EMPLOYMENT TUESDAY at BrokeAndBroker.com with Paul Butterfield Blues Band Mojo

January 12, 2016

Wow, talk about going through some challenging market sessions the last week or so! Of course, no one ever said stocks only go up and veteran traders like to think that they know when it's time to dump their shares and take profits. As such, welcome to the ups and downs and roller coaster gyrations of Wall Street. 

In the early morning hours of Monday, August 18, 1969, some say just after 6ish, the Paul Butterfield Blues Band (by now missing Elvin Bishop and Mike Bloomfield) took the stage of the mud pit that had become Woodstock.Talk about having to following a tough act -- imagine trying to rock the place in the wee hours after the masses had just heard Crosby, Stills, Nash & Young; Blood Sweat & Tears; Johnny Winter; and the Band. And, worse, imagine that after you're done, Jimi Hendrix is scheduled to be up in two sets. How do you follow what came before and how do you prepare for what's to come?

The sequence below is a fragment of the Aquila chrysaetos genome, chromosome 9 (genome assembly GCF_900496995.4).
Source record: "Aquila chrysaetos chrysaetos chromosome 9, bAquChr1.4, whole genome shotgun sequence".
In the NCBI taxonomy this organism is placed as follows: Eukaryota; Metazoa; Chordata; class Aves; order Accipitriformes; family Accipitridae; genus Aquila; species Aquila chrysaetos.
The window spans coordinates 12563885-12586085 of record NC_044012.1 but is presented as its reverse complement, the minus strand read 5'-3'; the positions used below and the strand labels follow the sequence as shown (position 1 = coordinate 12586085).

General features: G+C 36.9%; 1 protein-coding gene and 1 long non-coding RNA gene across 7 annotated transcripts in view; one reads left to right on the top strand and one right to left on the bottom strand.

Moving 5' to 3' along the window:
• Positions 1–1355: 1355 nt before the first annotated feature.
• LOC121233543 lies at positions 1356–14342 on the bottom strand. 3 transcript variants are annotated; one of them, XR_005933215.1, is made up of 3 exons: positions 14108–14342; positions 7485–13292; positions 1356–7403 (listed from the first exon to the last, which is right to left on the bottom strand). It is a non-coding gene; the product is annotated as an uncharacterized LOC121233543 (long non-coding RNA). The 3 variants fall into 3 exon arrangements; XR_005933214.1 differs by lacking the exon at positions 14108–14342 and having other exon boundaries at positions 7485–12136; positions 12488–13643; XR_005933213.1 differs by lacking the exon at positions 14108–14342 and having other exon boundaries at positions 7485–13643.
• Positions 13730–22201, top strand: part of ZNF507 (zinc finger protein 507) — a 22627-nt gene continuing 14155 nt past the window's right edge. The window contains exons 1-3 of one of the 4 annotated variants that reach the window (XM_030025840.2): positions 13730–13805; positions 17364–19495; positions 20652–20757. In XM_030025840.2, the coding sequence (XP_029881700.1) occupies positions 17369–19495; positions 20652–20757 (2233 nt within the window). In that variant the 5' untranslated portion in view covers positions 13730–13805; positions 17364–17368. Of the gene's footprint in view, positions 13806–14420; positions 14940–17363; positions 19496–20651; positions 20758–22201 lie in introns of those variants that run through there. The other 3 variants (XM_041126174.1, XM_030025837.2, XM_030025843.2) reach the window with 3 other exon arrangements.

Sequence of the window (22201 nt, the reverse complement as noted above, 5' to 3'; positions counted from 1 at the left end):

In any event, the band that took to the stage was no longer the hardcore, urban, raw, blues group of a few years back but was now brassed up and Paul Butterfield's harmonica seemed relegated to lesser roles. During the Woodstock set, however, flickers of the old sound flared, some say in a last blaze of glory, particularly during the final song of the set: "Everything's Gonna Be Alright." Remember, this is a live set. There are no computers fixing the sound. The amps are still filled with vacuum tubes and fuses that are made of glass. It's as old school as it gets.

So . . . for those of you hoping that China has calmed down and that the stock markets around the world will soon put in a bottom, and you're hoping, really hoping, that a Jimi-Hendrix-Bull-Market is awaiting, here's a bit of nostalgia to get your day off to one hell of a start. Enjoy the Butterfield band's last song of their epic performance at Woodstock.  If you're at the trading desk or in the office, crank it up and let's get the market mojo going:

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